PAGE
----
NAIROBI (Reuters) - Kenya’s anti-corruption chief said on Tuesday his agency will in the next week forward the case files of four former and sitting cabinet ministers accused of graft to the attorney general, for possible prosecution.
Patrick Lumumba, the agency’s head, did not name the specific ministers whose cases will be sent to the attorney general. He said the Kenya Anti-Corruption Commission (KACC) was investigating the lifestyles of some high-ranking civil servants, as part of the nation’s renewed war on corruption.
“The investigations into four ministers are going very well, in the next one week we should be making appropriate recommendations to the attorney general,” he said.
“We want to know by what magic they (government officials) have acquired their wealth while their salaries are known,” Lumumba added at the launch of the body’s annual report.
At least six ministers have been suspended or stepped aside over graft allegations since President Mwai Kibaki came to power in 2002 on an anti-graft platform.
Four regained their seats after their cases never made it to court, while Foreign Affairs Minister Moses Wetangula and Higher Education Minister William Ruto remain suspended from their posts.
Analysts say corruption has tarnished the image of east Africa’s biggest economy and has stifled economic growth, deterring potential investors.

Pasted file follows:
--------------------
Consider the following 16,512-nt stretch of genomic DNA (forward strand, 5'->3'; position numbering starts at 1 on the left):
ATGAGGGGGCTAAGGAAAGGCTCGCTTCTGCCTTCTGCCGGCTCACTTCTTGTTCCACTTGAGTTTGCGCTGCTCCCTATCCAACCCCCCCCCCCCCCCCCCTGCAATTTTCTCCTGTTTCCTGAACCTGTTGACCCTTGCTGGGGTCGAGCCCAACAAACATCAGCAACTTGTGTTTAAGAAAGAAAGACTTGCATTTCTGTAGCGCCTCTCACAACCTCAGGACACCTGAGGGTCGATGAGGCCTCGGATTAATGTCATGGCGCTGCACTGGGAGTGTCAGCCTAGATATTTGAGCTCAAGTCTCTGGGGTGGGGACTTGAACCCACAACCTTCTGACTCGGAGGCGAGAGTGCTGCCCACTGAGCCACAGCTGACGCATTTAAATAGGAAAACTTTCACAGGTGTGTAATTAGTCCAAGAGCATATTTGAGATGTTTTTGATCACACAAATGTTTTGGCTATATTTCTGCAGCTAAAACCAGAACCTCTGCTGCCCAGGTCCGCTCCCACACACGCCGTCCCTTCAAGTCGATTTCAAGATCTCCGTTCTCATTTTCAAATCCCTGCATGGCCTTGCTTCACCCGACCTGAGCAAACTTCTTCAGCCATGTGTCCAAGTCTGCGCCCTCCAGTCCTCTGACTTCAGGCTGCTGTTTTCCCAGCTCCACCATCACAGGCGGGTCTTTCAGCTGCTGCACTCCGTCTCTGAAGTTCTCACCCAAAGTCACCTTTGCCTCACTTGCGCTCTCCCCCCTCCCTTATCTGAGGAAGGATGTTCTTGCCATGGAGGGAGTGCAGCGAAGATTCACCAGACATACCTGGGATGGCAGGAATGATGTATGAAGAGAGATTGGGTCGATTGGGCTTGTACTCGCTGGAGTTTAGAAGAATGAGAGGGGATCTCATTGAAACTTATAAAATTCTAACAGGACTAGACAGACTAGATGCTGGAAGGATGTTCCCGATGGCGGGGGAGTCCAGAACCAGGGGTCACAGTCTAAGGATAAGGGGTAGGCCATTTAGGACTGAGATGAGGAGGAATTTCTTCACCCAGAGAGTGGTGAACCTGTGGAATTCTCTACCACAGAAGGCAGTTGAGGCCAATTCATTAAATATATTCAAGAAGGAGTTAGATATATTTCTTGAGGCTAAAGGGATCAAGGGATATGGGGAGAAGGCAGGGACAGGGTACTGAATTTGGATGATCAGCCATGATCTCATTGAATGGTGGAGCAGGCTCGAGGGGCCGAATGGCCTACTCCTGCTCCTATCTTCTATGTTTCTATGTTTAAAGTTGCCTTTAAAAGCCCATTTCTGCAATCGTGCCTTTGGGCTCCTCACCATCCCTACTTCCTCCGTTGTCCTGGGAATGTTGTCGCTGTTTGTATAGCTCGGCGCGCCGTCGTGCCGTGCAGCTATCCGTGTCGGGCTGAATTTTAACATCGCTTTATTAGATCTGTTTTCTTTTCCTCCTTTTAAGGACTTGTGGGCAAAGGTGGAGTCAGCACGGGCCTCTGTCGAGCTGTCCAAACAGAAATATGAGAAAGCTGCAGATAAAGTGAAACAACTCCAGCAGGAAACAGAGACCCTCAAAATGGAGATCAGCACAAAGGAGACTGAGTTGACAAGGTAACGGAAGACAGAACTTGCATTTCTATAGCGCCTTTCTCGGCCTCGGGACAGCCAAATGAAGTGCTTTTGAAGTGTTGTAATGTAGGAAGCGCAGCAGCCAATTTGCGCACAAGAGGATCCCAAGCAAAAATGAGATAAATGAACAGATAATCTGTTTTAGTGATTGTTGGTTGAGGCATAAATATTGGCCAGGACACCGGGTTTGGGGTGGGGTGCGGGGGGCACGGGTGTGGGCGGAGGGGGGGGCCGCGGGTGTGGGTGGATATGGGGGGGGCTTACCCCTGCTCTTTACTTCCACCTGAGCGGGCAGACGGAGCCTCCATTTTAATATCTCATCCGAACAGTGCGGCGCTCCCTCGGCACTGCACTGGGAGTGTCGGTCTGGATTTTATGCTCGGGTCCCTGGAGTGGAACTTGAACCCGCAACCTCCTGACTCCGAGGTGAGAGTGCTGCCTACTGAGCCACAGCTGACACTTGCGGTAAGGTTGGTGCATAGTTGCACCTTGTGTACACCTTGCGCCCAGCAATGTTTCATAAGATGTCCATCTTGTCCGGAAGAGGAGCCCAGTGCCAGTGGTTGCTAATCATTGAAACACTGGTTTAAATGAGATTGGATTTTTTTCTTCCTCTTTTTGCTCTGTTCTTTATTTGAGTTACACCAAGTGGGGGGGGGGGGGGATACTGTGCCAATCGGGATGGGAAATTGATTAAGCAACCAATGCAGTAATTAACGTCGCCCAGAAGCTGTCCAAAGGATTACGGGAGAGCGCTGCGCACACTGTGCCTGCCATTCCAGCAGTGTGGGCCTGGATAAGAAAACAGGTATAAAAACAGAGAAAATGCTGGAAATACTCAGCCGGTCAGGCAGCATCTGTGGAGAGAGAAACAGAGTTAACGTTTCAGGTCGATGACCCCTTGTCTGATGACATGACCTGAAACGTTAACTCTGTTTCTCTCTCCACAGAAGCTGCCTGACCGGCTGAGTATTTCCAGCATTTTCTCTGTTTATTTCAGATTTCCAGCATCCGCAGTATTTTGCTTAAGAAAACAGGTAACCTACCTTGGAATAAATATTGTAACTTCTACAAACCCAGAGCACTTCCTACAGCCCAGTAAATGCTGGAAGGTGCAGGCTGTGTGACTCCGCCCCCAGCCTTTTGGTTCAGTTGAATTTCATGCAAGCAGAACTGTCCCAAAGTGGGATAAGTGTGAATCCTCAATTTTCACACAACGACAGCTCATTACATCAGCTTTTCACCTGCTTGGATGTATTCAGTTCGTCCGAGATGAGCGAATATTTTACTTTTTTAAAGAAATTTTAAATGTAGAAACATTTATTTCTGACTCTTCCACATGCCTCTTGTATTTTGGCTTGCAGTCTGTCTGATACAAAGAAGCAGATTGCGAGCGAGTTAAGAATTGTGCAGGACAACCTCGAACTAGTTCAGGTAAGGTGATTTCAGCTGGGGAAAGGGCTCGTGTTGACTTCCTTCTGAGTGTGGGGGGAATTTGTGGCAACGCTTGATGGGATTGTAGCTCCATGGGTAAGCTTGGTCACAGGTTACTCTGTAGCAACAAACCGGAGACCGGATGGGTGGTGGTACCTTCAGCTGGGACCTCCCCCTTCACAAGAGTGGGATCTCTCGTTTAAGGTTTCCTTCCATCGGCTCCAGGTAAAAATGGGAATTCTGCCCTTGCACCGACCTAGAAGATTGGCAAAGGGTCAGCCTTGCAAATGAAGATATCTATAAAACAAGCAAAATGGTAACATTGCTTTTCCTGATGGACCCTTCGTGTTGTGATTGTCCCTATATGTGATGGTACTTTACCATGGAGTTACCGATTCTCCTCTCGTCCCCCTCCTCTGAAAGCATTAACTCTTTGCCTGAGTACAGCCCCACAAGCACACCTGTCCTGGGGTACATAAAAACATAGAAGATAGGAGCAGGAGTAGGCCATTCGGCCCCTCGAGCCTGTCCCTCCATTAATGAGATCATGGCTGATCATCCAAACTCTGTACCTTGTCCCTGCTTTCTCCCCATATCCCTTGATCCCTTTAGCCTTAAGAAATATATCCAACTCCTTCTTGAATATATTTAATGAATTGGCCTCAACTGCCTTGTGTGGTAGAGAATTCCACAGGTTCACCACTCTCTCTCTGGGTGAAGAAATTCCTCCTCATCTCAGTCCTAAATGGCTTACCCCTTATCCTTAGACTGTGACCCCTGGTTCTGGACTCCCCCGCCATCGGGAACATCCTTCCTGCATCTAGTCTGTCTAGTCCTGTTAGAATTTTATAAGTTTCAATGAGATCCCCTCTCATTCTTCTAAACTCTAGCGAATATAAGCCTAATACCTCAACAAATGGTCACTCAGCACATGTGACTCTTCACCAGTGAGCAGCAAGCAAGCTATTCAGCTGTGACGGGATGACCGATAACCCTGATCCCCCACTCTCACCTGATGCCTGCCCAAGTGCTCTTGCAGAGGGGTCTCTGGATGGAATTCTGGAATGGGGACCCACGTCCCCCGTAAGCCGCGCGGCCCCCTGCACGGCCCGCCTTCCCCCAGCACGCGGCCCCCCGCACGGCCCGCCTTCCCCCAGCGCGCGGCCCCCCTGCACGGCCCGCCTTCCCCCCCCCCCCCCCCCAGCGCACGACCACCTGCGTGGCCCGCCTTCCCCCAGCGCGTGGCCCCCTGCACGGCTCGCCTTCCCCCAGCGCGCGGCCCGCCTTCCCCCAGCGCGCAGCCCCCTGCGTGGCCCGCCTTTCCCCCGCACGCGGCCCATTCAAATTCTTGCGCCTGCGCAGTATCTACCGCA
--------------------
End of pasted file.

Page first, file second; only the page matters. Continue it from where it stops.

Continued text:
Kenya ranked 154th out of 178 in Transparency International’s 2010 corruption perceptions index, on a par with Central African Republic, Comoros, Congo-Brazzavile and Russsia.
KACC said it had traced illegally acquired assets including cash and landed property worth an estimated 2.34 billion shilling this year.
It said it had completed forensic investigations into the irregular sale and distribution of maize at the National Cereal and Produce Board worth 2.4 billion, and fraudulent alterations of revenue figures at the Central Bank worth 524 million shillings.
A new constitution enacted in August gives the KACC powers to prosecute suspects instead of leaving it to the attorney general.
Analysts believe this will make the KACC more effective in fighting the graft and impunity that has plagued the east African nation since independence from Britain in 1963.
Corruption scandals routinely headline local media but no ministers or high level official have been convicted.
Sleaze has spread from politicians to civil servants private business and ordinary Kenyans who part with little sums of money, known locally as ‘kitu kidogo’ or something small to get services mainly in government offices.